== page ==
Mayor Ed Murray proposes an additional $12 million to implement the City’s new homelessness plan

Today, Mayor Edward B. Murray announced $12 million in new funding to implement strategies laid out in the City’s new homelessness plan, “Pathways Home,” Seattle’s Person-Centered Plan to Support People Experiencing Homelessness. This funding is sourced through a combination of new general fund dollars, additional revenue from the housing levy to support an increase to the Homelessness Prevention Program and a continuation of funding for key programs originally funded under the 2015 State of Emergency.

“By providing funding for key element of the Pathways Home Plan, I believe we can make a dramatic and visible difference in the number of people currently experiencing homelessness through a major transformation of our homeless service delivery system,” said Mayor Ed Murray.

The 2017-2018 Proposed Budget includes almost $1 million in investments that will help to create capacity to house the unsheltered families on the waitlist. These investments will fund rental assistance and one-time funding to address immediate needs to divert people from homelessness, rapid rehousing funding, as well as funding for motel vouchers for families. This also includes a $200,000 investment in domestic violence and sexual assault housing first and case management programs.

The proposed budget also includes $5 million to fund investments in new best practices, as well as to continue best practices, initially funded as part of the State of Emergency. The new investments include funding to convert an existing shelter to a 24-hour model and funding for a new navigation center, which will be a 24-hour low-barrier shelter with case management. Programs continuing from the State of Emergency investments include funding for rapid rehousing and diversion for single adults, outreach to unsheltered individuals and families, youth case management, and mobile medical van services.

To support system transformation, the proposed budget includes $1.1 million in investments for staffing and data capacity, enhancing the Coordinated Entry system and standing up the Housing Resource Center. Human Services Department (HSD) is making significant changes to their current business practices around homelessness investments, to implement Pathways Home. Performance-based contracting requires new data expertise to collect and interpret both program-and system-level data and a deeper level of expertise to actively monitor fidelity to best practice program models.

As the City transforms its homelessness investment system in coordination with All Home and King County, there is an immediate need to shelter those living in crisis outdoors.  To address this, the 2017-2018 Proposed Budget includes $2.1 million to maintain stability in shelter and encampments as system changes are made. These investments maintain the additional shelter beds and increased operating hours funded as part of the State of Emergency. The proposed budget also includes funding for a faith-based partnership to expand shelter capacity and operating support. These investments maintain stability in shelter system capacity as HSD moves toward a Request for Proposal (RFP) process for all homeless investments in 2018.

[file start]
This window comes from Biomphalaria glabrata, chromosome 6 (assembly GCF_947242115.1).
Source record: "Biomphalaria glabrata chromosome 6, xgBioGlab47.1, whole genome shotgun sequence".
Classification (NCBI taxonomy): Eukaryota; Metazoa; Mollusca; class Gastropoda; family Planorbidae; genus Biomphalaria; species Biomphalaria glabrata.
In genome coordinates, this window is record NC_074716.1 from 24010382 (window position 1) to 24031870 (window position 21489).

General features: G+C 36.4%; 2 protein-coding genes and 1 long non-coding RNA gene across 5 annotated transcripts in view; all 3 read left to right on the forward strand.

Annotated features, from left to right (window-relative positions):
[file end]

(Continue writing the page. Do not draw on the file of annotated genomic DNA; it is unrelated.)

The Mayor and City Council are engaged in efforts to modify encampment cleanup protocols and examine options to provide safe alternatives to camping in public spaces, additional services and supports for people living unsheltered.  A task force has been convened to develop potential recommendations and the 2017-2018 Proposed Budget includes $2.8 million to improve coordination and outreach; increase safe sleeping locations, shelter and housing options; address public health and safety issues and the storage of belongings.

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City of Seattle, Seattle Housing Authority and Seattle Public Schools announce new Home from School partnership pilot

Today Mayor Ed Murray announced a new partnership between the City of Seattle, the Seattle Housing Authority (SHA) and Seattle Public Schools (SPS) to provide stable housing for SPS families with school-age children, ensuring an uninterrupted school year and educational consistency. This partnership will begin as a pilot project at Bailey Gatzert Elementary School this year, where 17 percent of the students are homeless or unstably housed.

The Home from School pilot will offer assistance to families to find a stable home, get back on their feet and keep their children at Bailey Gatzert all year. To accomplish this goal, SHA will contract with a service provider to provide outreach, enrollment, and pre and post-move support, including services such as housing research, assistance with barriers to leasing and connecting families to neighborhood resources and services.